No game is insignificant in a sport where the season consists of only 16 of them, but some games take on added significance for a variety of reasons. And Monday night against the Philadelphia Eagles is one of those games, for many of those reasons.
The obvious is to avoid an 0-2 start. The Bears have reached the playoffs after losing two of their first three games (1977, 1994, 2005) but never after losing their first two. And for a franchise still working to shake free of any vestiges of the losing culture of Marc Trestman, the need is there to avoid a second straight start under John Fox losing the first two (first three last year).
One of the ancillary things the Bears did this offseason was to bring in free agents from winning programs (Arizona, Denver, Green Bay, Indianapolis, New England). Ex-Bronco Danny Trevathan never lost a season opener before last weekend. Right tackle Bobby Massie lost only one in four years as a Cardinal. (Josh Sitton and the Packers did lose week one three of the last four years, but with Aaron Rodgers, all of those seasons ended in the playoffs).
“The first game by itself doesn’t matter,” Massie said. “All the games obviously count for the season but in our case, there’s no change, because it wasn’t like we got blown out 60-0 or something. We had opportunities but just couldn’t capitalize on them, and nobody’s down or approaching anything differently.”
The Bears are entering the stretch of their season that offers perhaps the greatest chance for upward movement. The Philadelphia game begins a run of five straight games against opponents without winning records in 2015. After that come the Packers and Vikings, and after the Bears were the only NFC North team not to win in week one, this weekend began with the Bears already looking up at a difficult division.
The mission statement is pretty simple: “We want to limit turnovers, we have to be more efficient on third down, we have to keep the chains moving,” said quarterback Jay Cutler. “We have to stay on the field.
“We got into a situation there in the second half [vs. Houston] where we got behind and we got in a little bit of a ‘throw’ situation with going against that front… Second down we have to improve on, I thought we were really good on first down, second down we have to get a little bit better in that area. We watched the film, there wasn't anything crazy on there that we have to change.”
Own the middle
With their signing of Sitton, the Bears field a tandem of Pro Bowl guards (Kyle Long) flanking a second-round draft choice. That is the strength of an offense that Fox envisions with a dominant running team.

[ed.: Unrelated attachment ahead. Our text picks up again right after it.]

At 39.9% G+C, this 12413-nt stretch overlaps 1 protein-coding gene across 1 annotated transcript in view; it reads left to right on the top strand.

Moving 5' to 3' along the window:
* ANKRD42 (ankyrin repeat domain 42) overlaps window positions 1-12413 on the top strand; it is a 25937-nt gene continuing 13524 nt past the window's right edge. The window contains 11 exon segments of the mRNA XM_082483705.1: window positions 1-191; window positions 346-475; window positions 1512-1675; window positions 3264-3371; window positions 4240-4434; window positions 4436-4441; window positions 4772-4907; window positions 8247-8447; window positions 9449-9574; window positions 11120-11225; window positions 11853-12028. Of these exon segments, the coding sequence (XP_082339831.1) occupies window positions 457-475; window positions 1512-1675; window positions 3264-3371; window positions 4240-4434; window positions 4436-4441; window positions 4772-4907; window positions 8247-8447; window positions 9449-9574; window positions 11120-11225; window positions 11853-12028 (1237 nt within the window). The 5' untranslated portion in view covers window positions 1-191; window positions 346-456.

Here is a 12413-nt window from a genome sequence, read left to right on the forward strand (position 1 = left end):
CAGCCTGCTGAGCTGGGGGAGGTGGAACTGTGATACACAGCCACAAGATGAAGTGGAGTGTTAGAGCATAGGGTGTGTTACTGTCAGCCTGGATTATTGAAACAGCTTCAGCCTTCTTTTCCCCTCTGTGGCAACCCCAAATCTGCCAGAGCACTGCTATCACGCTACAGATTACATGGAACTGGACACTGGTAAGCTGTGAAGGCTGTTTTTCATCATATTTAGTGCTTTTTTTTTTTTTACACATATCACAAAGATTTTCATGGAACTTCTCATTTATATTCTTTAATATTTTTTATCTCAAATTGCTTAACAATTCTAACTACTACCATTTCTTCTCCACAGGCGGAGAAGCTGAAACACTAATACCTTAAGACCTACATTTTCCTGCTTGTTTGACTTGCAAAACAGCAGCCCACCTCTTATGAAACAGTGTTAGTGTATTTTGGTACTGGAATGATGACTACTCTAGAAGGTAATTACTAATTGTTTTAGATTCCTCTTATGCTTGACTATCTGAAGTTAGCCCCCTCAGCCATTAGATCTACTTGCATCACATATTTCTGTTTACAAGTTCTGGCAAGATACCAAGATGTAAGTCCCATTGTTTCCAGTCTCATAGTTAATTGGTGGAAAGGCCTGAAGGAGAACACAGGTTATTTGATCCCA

The problem is that the middle also is a defensive strength of the Eagles, beginning with defensive tackle Fletcher Cox and backed by veteran safeties Malcolm Jenkins and Rodney McLeod (13 combined seasons). And running their defense is coordinator Jim Schwartz, a Bears nemesis while Detroit Lions head coach.
“The Eagles are strong up the middle,” said offensive coordinator Dowell Loggains. “’91’ [Cox] is a really good player. The ‘Mike’ linebacker [Jordan Hicks] is a good player and the safeties are both good.
“I worked with Jim Schwartz for multiple years in Tennessee. I know that that’s how he believes in building a football team. Those guys quarterback the defense. They’re smart and you have to make sure what they’re doing and where they’re lined up because they can be a big problem for you.”
Get the rook
The objective of the Bears defense is to be a big problem for Eagles quarterback Carson Wentz, a rookie making his second start. Wentz benefited last week by his team getting up 10-0 on the Cleveland Browns, who didn’t score until mid-second quarter, and Wentz never played from behind on his way to 278 passing yards and two TD’s without an interception.
But the Bears called unflattering stereotypes of rookie quarterbacks “myths” and one member of the defense has seen Wentz up close.
“Cannon for an arm, not afraid to run it, so he’s not one-dimensional by any means,” said cornerback Deiondre’ Hall, who faced Wentz more than once while playing at Northern Iowa and Wentz was at North Dakota State. “A lot of his check-down passes to his tight ends was what he did a lot of NDSU. He wasn’t running it as much but we definitely know they have it in their system.”
And the winner is…
The Bears’ 1-7 record in Soldier Field was perhaps the biggest mystery of the 2015 season, with glaring late-game mistakes by veterans leading to losses to Minnesota, San Francisco and Washington. The defensive front-seven can take over this game by disrupting Wentz, and defensive coordinator Vic Fangio’s creativity with blitzes in particular have the potential to control the game if the edge rushers can get home more than they did at Houston.
Bears 20, Eagles 13
View from the Moon ’16 record: 1-0